Did You Know…
This Week in Sapulpa History – Beginning of Sapulpa’s Ku Klux Klan, One Year After the Tulsa Race Massacre
Rachel Whitney, Curator, Sapulpa Historical Museum
At the turn of the 20th Century, the American Civil War, which ended in 1865, was still in living memory. Civil rights for African Americans were lacking, and the Ku Klux Klan (KKK or Klan) was resurging - primarily through the influence of the wildly popular 1915 film The Birth of a Nation. Since 1915, the KKK had been growing in urban chapters across the country.
After World War I, veterans returned to Tulsa, and they tried to re-enter the labor force. Social tensions and anti-Black sentiment both increased in cities where job competition was fierce. Northeastern Oklahoma was in an economic slump which increased the level of unemployment.
According to the Oklahoma History Center, “Tulsa was also a deeply troubled town. Crime rates were extremely high, and the city had been plagued by vigilantism, including the August 1920 lynching, by a white mob, of a white teenager accused of murder.”
“By September 1921, the Oklahoma City Klan claimed twenty-five hundred members. The Tulsa Klan grew in a similar fashion, numbering two thousand Kluxers soon after the 1921 event. By the end of 1921, 3,200 of Tulsa's 72,000 residents were Klan members according to one estimate. In the early 20th century, lynchings were common in Oklahoma as part of a continuing effort to assert and maintain white supremacy.”
“The Oklahoma KKK was triggered by the 1921 Tulsa Race Massacre. The Massacre took place on May 31 and June 1, 1921. Mobs of white residents, some of them deputized and given weapons by city officials, attacked Black residents and destroyed homes and businesses of the Greenwood District in Tulsa.”
One year later, June 2, 1922, a Klan parade marched down Sapulpa’s Dewey Ave.
“Eighteen hundred Ku Klux Klansmen, clad in the white robes and helmets of their organization, paraded in the business district of this city last night before the largest crowds that has ever turned out for any event in Creek County.”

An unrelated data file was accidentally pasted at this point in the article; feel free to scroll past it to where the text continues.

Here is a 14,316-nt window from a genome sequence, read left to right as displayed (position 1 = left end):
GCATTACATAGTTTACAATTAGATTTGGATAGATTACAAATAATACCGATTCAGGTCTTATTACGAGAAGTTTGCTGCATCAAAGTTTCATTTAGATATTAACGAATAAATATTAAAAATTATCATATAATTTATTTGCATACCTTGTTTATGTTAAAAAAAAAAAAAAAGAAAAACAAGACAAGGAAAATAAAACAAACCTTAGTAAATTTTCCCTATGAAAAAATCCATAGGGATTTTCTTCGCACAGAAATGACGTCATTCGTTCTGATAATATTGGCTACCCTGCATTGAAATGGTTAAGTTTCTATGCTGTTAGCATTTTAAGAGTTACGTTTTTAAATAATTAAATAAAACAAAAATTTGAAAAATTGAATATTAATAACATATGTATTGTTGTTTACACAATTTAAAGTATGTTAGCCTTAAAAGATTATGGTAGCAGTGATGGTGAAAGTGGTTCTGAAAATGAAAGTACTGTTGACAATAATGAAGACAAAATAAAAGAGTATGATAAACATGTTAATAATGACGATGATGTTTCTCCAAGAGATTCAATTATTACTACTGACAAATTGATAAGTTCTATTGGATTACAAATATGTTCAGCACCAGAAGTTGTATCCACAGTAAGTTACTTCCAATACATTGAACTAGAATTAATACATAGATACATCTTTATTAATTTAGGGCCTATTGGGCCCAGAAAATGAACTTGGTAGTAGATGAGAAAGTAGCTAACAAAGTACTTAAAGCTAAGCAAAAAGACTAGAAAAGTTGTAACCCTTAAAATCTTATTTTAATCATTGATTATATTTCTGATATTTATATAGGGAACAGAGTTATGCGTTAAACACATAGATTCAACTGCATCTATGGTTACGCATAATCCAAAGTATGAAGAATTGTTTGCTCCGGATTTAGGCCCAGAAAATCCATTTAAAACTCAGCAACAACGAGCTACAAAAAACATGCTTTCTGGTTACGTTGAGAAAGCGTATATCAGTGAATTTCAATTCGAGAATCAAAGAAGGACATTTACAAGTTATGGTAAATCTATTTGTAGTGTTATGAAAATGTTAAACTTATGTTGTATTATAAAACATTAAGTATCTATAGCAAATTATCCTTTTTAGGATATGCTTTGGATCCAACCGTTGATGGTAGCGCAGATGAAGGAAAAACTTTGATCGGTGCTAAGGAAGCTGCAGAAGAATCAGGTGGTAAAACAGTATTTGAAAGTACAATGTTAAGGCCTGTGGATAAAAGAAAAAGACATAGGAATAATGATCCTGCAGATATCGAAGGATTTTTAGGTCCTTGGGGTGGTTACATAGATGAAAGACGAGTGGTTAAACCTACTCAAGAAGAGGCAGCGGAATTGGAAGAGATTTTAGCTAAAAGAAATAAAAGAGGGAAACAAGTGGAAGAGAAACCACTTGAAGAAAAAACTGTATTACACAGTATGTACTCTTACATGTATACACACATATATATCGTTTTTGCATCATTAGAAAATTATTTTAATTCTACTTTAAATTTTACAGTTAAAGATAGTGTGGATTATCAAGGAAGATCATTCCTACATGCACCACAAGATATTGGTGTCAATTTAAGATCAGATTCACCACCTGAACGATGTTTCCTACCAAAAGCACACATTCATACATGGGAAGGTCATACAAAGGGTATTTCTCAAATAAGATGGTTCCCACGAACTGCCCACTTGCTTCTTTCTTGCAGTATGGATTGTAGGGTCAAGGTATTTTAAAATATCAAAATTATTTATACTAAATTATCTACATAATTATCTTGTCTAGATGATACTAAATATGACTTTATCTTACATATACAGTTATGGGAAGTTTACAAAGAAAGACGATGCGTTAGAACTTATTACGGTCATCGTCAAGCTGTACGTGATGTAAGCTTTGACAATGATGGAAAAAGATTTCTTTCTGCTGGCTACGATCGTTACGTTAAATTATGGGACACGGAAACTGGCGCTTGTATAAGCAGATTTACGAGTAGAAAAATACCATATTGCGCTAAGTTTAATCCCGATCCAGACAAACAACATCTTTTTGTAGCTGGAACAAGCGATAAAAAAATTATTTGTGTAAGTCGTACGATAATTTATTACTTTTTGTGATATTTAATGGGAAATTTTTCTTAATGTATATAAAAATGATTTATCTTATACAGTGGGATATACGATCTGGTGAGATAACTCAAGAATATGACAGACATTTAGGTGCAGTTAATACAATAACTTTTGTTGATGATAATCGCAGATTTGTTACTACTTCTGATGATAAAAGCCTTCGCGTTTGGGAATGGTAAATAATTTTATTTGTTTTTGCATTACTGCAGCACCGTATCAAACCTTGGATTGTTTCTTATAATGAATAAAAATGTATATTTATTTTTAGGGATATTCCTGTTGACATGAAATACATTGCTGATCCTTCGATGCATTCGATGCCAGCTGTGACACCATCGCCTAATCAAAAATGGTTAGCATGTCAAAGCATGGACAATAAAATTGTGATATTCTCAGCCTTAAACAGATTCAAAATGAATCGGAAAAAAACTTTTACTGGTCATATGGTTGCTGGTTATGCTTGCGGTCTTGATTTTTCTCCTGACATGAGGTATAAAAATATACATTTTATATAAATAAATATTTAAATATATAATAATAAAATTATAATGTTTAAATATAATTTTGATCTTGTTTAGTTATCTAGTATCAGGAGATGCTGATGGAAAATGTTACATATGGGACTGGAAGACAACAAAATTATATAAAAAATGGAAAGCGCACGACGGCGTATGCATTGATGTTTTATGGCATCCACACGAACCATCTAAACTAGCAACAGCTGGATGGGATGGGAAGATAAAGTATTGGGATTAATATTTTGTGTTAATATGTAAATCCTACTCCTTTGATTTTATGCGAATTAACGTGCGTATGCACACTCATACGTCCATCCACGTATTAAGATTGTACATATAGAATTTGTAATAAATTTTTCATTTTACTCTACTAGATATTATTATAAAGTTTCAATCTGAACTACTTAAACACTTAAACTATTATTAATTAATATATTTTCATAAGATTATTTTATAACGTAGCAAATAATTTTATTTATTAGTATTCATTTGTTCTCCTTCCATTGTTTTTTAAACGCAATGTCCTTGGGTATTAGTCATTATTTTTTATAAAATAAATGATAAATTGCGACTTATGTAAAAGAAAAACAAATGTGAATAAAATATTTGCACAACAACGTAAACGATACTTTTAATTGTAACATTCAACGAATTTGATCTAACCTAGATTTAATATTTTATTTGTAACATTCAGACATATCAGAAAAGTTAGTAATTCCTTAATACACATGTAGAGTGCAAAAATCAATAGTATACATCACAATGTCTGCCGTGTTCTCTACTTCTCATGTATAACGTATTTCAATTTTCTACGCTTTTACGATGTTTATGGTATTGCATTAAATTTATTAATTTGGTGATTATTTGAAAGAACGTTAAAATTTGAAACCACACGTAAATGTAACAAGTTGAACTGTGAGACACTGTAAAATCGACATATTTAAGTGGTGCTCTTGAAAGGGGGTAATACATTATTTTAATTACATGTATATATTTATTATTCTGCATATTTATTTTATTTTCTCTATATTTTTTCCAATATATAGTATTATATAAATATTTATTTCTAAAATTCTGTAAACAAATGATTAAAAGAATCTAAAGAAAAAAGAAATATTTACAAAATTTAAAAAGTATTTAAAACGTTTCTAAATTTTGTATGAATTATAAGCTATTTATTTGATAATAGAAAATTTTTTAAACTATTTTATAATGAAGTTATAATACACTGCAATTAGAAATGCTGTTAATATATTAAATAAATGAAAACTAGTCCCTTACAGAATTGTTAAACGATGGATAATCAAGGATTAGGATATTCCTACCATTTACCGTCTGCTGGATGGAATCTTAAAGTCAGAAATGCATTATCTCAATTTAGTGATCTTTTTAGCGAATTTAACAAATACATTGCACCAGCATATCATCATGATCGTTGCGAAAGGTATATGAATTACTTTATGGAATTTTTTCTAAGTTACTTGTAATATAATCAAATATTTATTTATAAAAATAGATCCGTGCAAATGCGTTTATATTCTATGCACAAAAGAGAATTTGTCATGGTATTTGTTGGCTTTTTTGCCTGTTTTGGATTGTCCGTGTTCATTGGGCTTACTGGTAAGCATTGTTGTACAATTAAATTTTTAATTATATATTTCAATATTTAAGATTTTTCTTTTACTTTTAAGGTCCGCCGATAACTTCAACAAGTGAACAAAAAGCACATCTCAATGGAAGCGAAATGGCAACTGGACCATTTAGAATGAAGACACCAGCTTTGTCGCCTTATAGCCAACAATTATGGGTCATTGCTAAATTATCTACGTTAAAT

The City Manager was asked for permission for this event earlier that week. Many people from all over the county were present in the downtown district for Klansmen appearance. Spectators described the event as “long, silent line of white-cloaked [figures] appeared from over a hill at the western end of Dewey. Brilliant sky rockets and red and blue flares leaping far into the air from the unseen side of the hill appeared ahead of the Klan. Streaming rockets from the tops of business, houses, ignited by unknown parties, sailed above the thousands of spectators.”
Underneath some members' robes were hidden instruments; their band played as the members marched forth. “The parade proceeded east on Dewey, through the entire downtown, turned south to Lee at Oak, and thence west again out of the city.”
Other members without instruments carried signs bearing slogans. “‘Here Yesterday, Here Forever,’ ‘70,000 of Us in Oklahoma,’ ‘One Language for Americans,’ ‘No Hyphenated Americans,’ ‘Protect Our Public Schools,’ ‘We Are Behind Law-Enforcing Officers,’ ‘Lawbreakers Get Out,’ ‘You Can’t Fool Us,’ ‘Separation of Church and State,’ ‘We are in Every Walk of Life,’ ‘We are Pledged to Law and Order,’ ‘Law Abiding N-- Need Not Fear Us,’ ‘We Believe in Free Public Schools,’ ‘America for Americans, ‘Keep the Church Out of Politics.’”
The crowd and the Klan remained silent for nearly the whole program. The crowd would cheer or applaud “when they saw a banner which pleased them.”
More on Sapulpa’s Klan: To the white community, the Klan appeared to make efforts to help the town, its businesses and organizations, and its people. Ads were published in the Sapulpa Herald; bribery was the main reason for such ads - the Klan members would slip money in secret to the offices.